Tom Hingley Reviews Life (Extended)

Signed inlay Life Extended

In 2011 I was ejected from Inspiral Carpets, a band for whom I had sung, composed and recorded with over a twenty-two year period. I had joined the Inspirals in February 1989, four months after their first lead-singer, Stephen Holt, had left. I hit the ground running by helping to promote the band’s first 2 EPs, Plane Crash and Trainsurfing, which Holt had supplied the vocals to. We then recorded the Life album, which reached No. 2 in the UK charts in April 1990, kept off the No. 1 spot by a heavily TV-advertised compilation by The Carpenters.

In 2013 my ex-bandmates and EMI Records re-issued the debut album Life in an extended format (imaginatively titled Life: Extended Edition), encompassing the songs from the original album plus pre-Hingley tracks taken from the band’s 1988 John Peel session and the two EPs: Plane Crash and Trainsurfing. The repackaged album also includes a DVD of our seminal gig at Manchester’s GMEX centre, 21790.

Relations between my former bandmates and myself had become so poor that the reissue was put together without my involvement (and without me even knowing about it until it was announced publicly), despite my contribution to the original material i.e., lead vocals and co-writer on the Life album and accompanying live performance DVD.

The new record credits the 13 original album songs as having been sung by me. There are then a further 13 extra tracks sung by Stephen Holt, which were not originally on the (1990 release) Life album, and do not therefore represent material from the era of that record. With this in mind, this album isn’t so much Life: Extended Edition as Life: Re-imagined.

No serious claims towards the inclusion of the pre-Life tracks on the basis of them being collectable for the completist record buying fan stand much scrutiny, with the majority of the Holt-era tracks having already received an airing on the 2003 Cool As… compilation disc, Rare As… Plus, to my ears, mixing material from the two different vocalists makes for a messy, incoherent feel and sound to the record. Given that Stephen Holt returned to the band after I was ejected, it seems to me that Life: Extended is an attempt to re-invent the album to suggest greater involvement by the departed Holt. I’m not for one second suggesting that Holt didn’t play an important part in the early days of the band, but this didn’t stretch to the Life album, which is why you won’t find mention of him in the original album sleeve notes.

The genuine highpoint of this reissue, and worthy due to its relation to the Life album, is surely the 21790 DVD – spectacular footage recorded during our triumphant hometown gig at the GMEX in July 1990. This performance is stunning and it signifies what Inspiral Carpets represented when I was one fifth of that classic line-up: romantic, drawn on a big scale, explosive, punk driven and inspired. The songs that I wrote, and that the other members wrote for me as their vocalist and muse, were made successful by all five members, through our individual and collective contributions.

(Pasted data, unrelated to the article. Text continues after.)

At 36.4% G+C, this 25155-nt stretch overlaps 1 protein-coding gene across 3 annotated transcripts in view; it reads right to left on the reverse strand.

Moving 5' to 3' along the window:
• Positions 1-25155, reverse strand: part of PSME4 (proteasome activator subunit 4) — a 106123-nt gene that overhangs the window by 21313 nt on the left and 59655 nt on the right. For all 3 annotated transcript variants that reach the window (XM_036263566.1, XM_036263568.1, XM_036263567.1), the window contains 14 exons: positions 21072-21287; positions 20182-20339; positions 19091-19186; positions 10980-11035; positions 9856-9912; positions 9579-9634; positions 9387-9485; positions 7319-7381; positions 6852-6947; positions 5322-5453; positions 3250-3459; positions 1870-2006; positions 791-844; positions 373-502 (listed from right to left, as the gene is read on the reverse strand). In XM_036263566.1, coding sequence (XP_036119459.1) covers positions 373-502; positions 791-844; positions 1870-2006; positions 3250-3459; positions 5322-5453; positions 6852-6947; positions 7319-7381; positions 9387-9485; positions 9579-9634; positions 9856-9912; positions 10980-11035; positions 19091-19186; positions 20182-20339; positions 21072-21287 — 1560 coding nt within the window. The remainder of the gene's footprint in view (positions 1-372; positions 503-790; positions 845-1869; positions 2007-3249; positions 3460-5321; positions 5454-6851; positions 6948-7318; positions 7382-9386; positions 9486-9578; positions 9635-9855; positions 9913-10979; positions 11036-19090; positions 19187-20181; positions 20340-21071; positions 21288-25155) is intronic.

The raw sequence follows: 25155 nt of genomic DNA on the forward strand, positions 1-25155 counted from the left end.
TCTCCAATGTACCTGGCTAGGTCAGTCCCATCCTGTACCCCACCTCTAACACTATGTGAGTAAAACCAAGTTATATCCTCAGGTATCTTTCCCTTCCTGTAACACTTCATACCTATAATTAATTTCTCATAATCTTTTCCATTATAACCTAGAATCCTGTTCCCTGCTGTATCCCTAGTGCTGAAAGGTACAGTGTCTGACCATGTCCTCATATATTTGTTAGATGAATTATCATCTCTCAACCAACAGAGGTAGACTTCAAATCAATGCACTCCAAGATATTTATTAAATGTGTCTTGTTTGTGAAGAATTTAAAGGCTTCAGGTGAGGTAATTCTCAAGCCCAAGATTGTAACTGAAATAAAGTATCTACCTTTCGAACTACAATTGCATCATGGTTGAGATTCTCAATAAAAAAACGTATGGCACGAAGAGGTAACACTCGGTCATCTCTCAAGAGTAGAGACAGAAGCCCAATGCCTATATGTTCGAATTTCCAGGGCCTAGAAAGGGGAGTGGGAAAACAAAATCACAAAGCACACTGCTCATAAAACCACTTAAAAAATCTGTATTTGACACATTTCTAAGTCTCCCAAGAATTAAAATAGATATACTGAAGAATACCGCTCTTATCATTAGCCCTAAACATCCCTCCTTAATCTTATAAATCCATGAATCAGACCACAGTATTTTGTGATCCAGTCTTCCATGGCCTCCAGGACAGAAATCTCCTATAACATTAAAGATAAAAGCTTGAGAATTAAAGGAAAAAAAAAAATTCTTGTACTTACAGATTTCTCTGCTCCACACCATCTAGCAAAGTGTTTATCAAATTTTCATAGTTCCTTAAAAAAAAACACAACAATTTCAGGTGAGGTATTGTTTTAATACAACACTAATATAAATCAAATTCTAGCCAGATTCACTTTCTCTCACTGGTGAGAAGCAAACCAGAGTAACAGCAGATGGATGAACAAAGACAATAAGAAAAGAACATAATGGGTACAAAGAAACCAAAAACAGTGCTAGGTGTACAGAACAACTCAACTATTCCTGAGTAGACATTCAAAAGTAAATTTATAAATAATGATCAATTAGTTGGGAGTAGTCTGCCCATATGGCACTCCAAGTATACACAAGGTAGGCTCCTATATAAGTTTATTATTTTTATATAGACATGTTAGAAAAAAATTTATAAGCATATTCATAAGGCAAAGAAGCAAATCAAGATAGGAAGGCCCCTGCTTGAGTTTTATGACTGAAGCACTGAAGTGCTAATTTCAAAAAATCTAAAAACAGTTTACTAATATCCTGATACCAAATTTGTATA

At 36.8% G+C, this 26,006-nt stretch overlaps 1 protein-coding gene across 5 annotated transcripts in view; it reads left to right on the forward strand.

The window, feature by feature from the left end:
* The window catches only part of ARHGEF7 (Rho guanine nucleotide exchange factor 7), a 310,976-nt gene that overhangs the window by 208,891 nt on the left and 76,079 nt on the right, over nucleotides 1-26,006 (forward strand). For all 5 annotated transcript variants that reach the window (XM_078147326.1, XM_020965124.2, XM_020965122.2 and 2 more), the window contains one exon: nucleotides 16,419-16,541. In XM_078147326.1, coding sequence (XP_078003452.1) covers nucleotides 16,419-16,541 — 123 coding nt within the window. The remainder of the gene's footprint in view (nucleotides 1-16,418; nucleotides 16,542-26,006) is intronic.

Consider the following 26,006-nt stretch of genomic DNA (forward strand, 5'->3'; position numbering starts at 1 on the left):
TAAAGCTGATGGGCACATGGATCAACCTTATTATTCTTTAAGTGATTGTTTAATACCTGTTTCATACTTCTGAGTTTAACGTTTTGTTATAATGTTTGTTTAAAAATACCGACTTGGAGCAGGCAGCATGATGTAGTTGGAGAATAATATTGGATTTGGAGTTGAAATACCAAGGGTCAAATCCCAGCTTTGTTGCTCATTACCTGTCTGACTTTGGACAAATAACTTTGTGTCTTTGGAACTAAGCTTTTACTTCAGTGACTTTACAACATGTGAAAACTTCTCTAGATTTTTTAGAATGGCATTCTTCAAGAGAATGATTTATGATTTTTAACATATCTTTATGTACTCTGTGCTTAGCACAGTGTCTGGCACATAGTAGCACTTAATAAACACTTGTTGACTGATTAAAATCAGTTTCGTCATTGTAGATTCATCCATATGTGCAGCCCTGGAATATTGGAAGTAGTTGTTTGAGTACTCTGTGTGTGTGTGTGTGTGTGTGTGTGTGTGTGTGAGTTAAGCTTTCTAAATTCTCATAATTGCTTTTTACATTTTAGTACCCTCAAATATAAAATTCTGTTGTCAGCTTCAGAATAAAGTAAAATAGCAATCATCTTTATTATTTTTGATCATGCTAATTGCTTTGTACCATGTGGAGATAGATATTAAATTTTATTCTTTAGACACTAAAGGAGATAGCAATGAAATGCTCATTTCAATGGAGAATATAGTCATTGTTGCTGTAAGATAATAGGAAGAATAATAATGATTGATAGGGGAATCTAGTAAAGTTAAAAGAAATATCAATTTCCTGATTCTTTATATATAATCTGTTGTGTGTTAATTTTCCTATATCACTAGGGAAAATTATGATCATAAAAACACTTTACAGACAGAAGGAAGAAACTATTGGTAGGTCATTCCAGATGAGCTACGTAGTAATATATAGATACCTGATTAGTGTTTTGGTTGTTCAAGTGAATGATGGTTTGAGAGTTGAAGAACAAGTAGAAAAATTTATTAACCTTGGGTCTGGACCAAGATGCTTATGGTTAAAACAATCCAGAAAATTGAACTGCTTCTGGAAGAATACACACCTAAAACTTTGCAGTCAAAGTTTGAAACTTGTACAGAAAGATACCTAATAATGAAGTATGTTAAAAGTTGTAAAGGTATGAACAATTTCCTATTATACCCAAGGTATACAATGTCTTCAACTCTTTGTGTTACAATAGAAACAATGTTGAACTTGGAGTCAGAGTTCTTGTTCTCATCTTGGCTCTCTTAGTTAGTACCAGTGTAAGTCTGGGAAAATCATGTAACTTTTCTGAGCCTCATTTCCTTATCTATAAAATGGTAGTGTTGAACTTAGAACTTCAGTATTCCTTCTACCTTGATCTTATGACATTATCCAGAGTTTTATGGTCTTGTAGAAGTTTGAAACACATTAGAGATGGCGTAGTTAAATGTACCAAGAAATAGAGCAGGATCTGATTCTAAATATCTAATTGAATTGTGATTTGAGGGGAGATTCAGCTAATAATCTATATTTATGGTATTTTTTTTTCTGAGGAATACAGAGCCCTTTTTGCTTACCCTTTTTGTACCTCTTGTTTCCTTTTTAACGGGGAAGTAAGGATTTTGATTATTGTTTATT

In the early days, Inspiral Carpets were a good band who were on the gigging circuit, had built up a following and – like me before I joined them – recorded a Peel session, but the truth is they/we only became that mad pop mongrel, mixing the Garage elements with the Romance of soaring scales of ‘This is How It Feels’ when I was brought into the fold. And that’s not, by any means, to take all of the credit for our commercial success, but to recognise the five of us that were in the band when it enjoyed its heyday.

There is a footnote in the artwork for Life: Extended Edition stating that the line-up of the band features Stephen Holt, but no mention of myself – whilst this may be true of the current time, it’s certainly not true of the Life album line-up. With this in mind, I can’t help but feel that my former bandmates have gone some way to consciously airbrush me out of the band’s long, medium and recent history.

There is an image in Milan Kundura’s novel The Book of Laughter and Forgetting where a Communist leader is airbrushed out of a propaganda photo after falling out of favour with the men in charge. Ironically his hat, which he passed to his friend, still remained in the photograph for posterity:

In February 1948, the Communist leader Klement Gottwald stepped out on the balcony of a Baroque palace in Prague to harangue hundreds of thousands of citizens massed in Old Town Square. That was a great turning point in the history of Bohemia. A fateful moment of the kind that occurs only once or twice a millennium.

Gottwald was flanked by his comrades, with Clementis standing close to him. It was snowing and cold, and Gottwald was bareheaded. Bursting with solicitude, Clementis took off his fur hat and set it on Gottwald’s head.

The propaganda section made hundreds of thousands of copies of the photograph taken on the balcony where Gottwald, in a fur hat and surrounded by his comrades, spoke to the people. On that balcony the history of Communist Bohemia began. Every child knew that photograph, from seeing it on posters and in schoolbooks and museums.

Four years later, Clementis was charged with treason and hanged. The propaganda section immediately made him vanish from history and, of course, from all photographs. Ever since, Gottwald has been alone on the balcony. Where Clementis stood, there is only the bare palace wall. Nothing remains of Clementis but the fur hat on Gottwald’s head.

With this in mind, I feel like I’ve left my hat on the Inspirals tour bus!

Tom Hingley

Click here for more on Tom and his book Carpet Burns.

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